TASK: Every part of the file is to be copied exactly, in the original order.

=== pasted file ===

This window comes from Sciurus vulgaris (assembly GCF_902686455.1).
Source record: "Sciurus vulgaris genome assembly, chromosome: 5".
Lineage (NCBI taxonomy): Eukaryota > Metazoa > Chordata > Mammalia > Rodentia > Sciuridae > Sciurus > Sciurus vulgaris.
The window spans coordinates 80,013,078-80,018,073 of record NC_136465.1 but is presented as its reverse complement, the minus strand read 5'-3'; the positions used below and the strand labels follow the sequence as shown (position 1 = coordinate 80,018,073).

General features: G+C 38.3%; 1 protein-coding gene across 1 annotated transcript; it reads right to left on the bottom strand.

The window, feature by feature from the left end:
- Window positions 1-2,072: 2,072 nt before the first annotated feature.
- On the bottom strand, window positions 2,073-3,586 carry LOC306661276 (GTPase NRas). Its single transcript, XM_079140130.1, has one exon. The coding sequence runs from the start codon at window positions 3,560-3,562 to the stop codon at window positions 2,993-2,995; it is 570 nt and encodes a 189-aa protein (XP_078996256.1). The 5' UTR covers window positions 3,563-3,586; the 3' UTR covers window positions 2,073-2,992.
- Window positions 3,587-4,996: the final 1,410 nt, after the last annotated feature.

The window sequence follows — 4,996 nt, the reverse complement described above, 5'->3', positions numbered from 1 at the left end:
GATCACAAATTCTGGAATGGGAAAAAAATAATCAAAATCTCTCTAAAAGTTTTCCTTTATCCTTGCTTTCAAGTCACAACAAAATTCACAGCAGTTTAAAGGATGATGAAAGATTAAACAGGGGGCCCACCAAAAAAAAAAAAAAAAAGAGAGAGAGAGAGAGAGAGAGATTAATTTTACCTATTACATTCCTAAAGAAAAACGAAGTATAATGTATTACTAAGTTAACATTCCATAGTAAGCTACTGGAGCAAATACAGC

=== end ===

This window comes from Sciurus vulgaris (assembly GCF_902686455.1).
Source record: "Sciurus vulgaris genome assembly, chromosome: 5".
Lineage (NCBI taxonomy): Eukaryota > Metazoa > Chordata > Mammalia > Rodentia > Sciuridae > Sciurus > Sciurus vulgaris.
The window spans coordinates 80,013,078-80,018,073 of record NC_136465.1 but is presented as its reverse complement, the minus strand read 5'-3'; the positions used below and the strand labels follow the sequence as shown (position 1 = coordinate 80,018,073).

General features: G+C 38.3%; 1 protein-coding gene across 1 annotated transcript; it reads right to left on the bottom strand.

The window, feature by feature from the left end:
- Window positions 1-2,072: 2,072 nt before the first annotated feature.
- On the bottom strand, window positions 2,073-3,586 carry LOC306661276 (GTPase NRas). Its single transcript, XM_079140130.1, has one exon. The coding sequence runs from the start codon at window positions 3,560-3,562 to the stop codon at window positions 2,993-2,995; it is 570 nt and encodes a 189-aa protein (XP_078996256.1). The 5' UTR covers window positions 3,563-3,586; the 3' UTR covers window positions 2,073-2,992.
- Window positions 3,587-4,996: the final 1,410 nt, after the last annotated feature.

The window sequence follows — 4,996 nt, the reverse complement described above, 5'->3', positions numbered from 1 at the left end:
GATCACAAATTCTGGAATGGGAAAAAAATAATCAAAATCTCTCTAAAAGTTTTCCTTTATCCTTGCTTTCAAGTCACAACAAAATTCACAGCAGTTTAAAGGATGATGAAAGATTAAACAGGGGGCCCACCAAAAAAAAAAAAAAAAAGAGAGAGAGAGAGAGAGAGAGATTAATTTTACCTATTACATTCCTAAAGAAAAACGAAGTATAATGTATTACTAAGTTAACATTCCATAGTAAGCTACTGGAGCAAATACAGC